The completed level design document can be found here: https://charliekinglakeblog.wordpress.com/design-document/
Welcome to the first of my final project blog post! Throughout the course of this project, I will be creating a level modification for Elder Scrolls: Skyrim(2011), within Creation Kit(2012), with a focus on player choice.
Whilst playing through Skyrim, multiple times of course, I would always build my character around stealth and archery as for me, this was how I enjoyed playing.
However, with this play style, a major issue surrounding most dungeons that stood out to me, for a game that’s all about choosing how you want to play, was that they were too linear.
This may not have been such an issue if it weren’t for the fact that, when building for stealth and archery, the armour you tend to wear is more for improving sneak, archery and other non-defence stats. This means that if you face off against an enemy wielding a 2-handed weapon, you are likely to die when they hit you.
Given this, I always found myself playing dungeons the exact same way, I would fire an arrow from distance, run back, further than the AI would come searching for me, wait till they weren’t searching, fire another arrow, rinse and repeat until I had cleared the dungeon and looted all the valuables.
Reading through other players experiences, it became apparent that this is a view shared by multiple people. (Jett, 2012; TES Alliance, 2013) This is one of the reasons that I have elected to focus on player choice whilst developing this level.
Before diving in and creating top down maps or blockouts, I started creating a level design document that includes all of the major components of the level and quest.
This is to help me keep track of everything from quest completion requirements to the type of architecture that will be featured in each location. Throughout development, only minor changes may be made to the design document. This is to keep the project within scope.
Writing the Level Design Document
A note on the documents contents: In my final project proposal, the list of contents was as shows:
- Level Theme
- Mood boards
Specific sections for Narrative and Mood boards are not present as they have been merged with other sections. Enemies has now been expanded to be Characters, with enemies being a sub component.
To begin with, I started to design a location and, due to my lack of technical skill with Creation Kit(2012), a very simple quest that would not only motivate the player to reach the end of the level, but to choose how they go about it.
When designing the quest, to ensure that it was entertaining, not just a string of “this happens… and then this happens” and to make the player feel like they are having an effect on an otherwise linear quest line, I have adapted the “But and Therefore Rule” by South Park creators (Weller, n.d.).
This rule is put in place so that the story events are reacting to other story events rather than an event happening purely because the designer wanted it to.
The quest begins with a courier delivering the player a note, requesting the player to go to a specific location. Once they arrive at the location, the player will find a small house. Upon entering, an old man will approach and speak to the player.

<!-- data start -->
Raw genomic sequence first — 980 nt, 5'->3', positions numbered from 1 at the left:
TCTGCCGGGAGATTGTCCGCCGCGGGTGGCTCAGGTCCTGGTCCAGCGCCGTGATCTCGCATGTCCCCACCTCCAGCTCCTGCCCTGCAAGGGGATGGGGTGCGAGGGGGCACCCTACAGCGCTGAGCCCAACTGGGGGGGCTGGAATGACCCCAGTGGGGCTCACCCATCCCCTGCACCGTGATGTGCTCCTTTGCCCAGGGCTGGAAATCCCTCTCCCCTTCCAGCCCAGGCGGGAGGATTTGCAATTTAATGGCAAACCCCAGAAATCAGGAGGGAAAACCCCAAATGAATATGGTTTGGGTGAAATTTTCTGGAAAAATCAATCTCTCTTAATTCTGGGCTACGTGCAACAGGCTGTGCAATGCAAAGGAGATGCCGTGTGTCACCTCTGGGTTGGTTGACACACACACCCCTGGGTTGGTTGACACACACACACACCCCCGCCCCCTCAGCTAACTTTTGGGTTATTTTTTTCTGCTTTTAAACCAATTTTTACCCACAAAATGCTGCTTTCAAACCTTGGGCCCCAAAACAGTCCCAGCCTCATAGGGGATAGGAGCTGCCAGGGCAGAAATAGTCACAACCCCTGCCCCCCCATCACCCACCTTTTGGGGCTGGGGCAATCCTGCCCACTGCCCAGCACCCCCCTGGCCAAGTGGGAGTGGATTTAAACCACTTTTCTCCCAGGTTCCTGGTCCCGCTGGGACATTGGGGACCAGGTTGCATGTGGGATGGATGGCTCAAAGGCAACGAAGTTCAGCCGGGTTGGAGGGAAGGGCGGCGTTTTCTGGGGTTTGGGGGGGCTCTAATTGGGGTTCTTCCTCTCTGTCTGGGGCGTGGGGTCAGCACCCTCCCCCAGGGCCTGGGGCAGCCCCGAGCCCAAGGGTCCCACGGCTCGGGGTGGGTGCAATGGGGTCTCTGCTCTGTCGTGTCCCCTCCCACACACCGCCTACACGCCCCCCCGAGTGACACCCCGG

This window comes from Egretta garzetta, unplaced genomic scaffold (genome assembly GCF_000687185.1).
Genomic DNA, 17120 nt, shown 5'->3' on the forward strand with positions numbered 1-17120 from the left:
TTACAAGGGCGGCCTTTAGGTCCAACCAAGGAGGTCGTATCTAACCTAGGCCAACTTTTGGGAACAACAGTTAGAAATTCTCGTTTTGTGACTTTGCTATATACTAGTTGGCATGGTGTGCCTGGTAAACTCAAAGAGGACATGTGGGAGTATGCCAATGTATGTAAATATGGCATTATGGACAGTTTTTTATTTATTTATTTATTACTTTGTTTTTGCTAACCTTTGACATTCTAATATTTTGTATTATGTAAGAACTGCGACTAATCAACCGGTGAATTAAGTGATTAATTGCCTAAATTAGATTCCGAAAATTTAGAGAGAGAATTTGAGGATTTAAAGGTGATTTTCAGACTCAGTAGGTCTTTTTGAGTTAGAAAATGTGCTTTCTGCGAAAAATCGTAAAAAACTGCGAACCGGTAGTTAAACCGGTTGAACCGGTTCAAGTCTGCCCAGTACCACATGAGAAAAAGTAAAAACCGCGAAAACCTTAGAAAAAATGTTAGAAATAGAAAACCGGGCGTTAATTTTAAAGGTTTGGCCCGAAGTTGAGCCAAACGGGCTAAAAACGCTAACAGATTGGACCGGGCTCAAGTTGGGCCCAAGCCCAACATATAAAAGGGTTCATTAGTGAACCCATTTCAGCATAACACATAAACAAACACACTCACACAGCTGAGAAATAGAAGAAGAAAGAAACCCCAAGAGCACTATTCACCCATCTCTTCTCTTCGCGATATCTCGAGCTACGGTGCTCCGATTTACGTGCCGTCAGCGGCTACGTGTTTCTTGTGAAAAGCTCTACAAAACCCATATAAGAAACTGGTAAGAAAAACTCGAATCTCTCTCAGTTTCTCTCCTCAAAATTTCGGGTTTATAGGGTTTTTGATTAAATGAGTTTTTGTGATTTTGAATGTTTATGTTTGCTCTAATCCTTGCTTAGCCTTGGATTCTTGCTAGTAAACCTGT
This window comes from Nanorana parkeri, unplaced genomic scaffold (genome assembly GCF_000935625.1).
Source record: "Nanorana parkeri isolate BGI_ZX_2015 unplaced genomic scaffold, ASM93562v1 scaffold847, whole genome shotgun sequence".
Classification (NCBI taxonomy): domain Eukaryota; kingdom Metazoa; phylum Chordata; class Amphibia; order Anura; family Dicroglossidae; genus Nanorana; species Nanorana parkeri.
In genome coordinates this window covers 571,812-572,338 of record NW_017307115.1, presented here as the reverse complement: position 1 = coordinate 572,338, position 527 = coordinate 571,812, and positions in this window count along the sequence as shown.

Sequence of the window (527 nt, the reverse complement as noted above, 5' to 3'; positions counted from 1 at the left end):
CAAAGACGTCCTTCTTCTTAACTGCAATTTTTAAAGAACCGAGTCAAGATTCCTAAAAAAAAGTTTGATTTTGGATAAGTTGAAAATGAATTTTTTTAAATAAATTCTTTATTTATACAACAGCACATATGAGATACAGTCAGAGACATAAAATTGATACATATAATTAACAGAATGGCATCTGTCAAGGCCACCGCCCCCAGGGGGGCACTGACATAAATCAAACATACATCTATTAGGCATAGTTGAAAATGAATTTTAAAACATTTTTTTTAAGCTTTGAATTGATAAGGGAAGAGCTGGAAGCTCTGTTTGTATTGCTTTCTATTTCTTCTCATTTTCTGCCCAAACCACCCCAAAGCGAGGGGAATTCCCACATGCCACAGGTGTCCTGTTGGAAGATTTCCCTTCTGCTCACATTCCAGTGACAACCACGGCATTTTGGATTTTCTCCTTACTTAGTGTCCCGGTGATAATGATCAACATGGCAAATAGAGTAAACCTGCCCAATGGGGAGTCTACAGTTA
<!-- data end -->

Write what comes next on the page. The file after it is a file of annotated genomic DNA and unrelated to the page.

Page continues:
It is at this point that the player will be informed about about the mission (retrieving the weapon) and, different routes they may take and that the castle environment will be hostile (contain multiple traps).
Due to a large amount of Skyrim(Bethesda Game Studios, 2011) dungeons being non-linear, I wanted to make it obvious to the player from the get go that this is a level where they can choose their approach and execution.
Figure 1 – A decision scale
One of the most important things to remember when creating engaging player choices is that they every choice must have consequences. (Fullerton, Hoffman and Swain, 2004)
Every player choice should be measured using this decision scale to determine it’s level impact. If the impact measures “Minor” or “Inconsequential”, they will be unnecessary and add nothing to the players experience.
Once the player has reached the castle, they will have multiple options available to them, whether they want to run in the front door, alerting every nearby enemy or if they prefer to distract the enemies and sneak in the sewer entrance, they can.
One thing that I wanted to make sure didn’t happen, was that I didn’t want to force the player to fight a boss. This was always a huge frustration, when you get to the end of a dungeon in a stealth build only to be locked in with a boss that can defeat you in 2 – 3 hits. Instead of locking the player in, I want to give the player a decision, based on risk and reward (McMillen, 2010). If the player wants to face the boss, they may burn through their healing, mana, stamina potions or other items but in return, they will get valuable loot from the body.
On top of this, they will also obtain a key from the body to get the weapon, removing the need to pick the lock, that will be required if playing in stealth.
After retrieving the weapon, the quest triggers the “Return to Quest Giver” task. After returning to the Quest Giver, you are asked to give him the weapon.
Keeping player choice at the front of my mind when designing the quest, I didn’t want the player to go through all of the effort of obtaining the weapon only to have it taken away from them. The player will be given an options to either hand the weapon over or lie about it being destroyed, the latter will give a greater reward if successful, but it will require a high speech skill.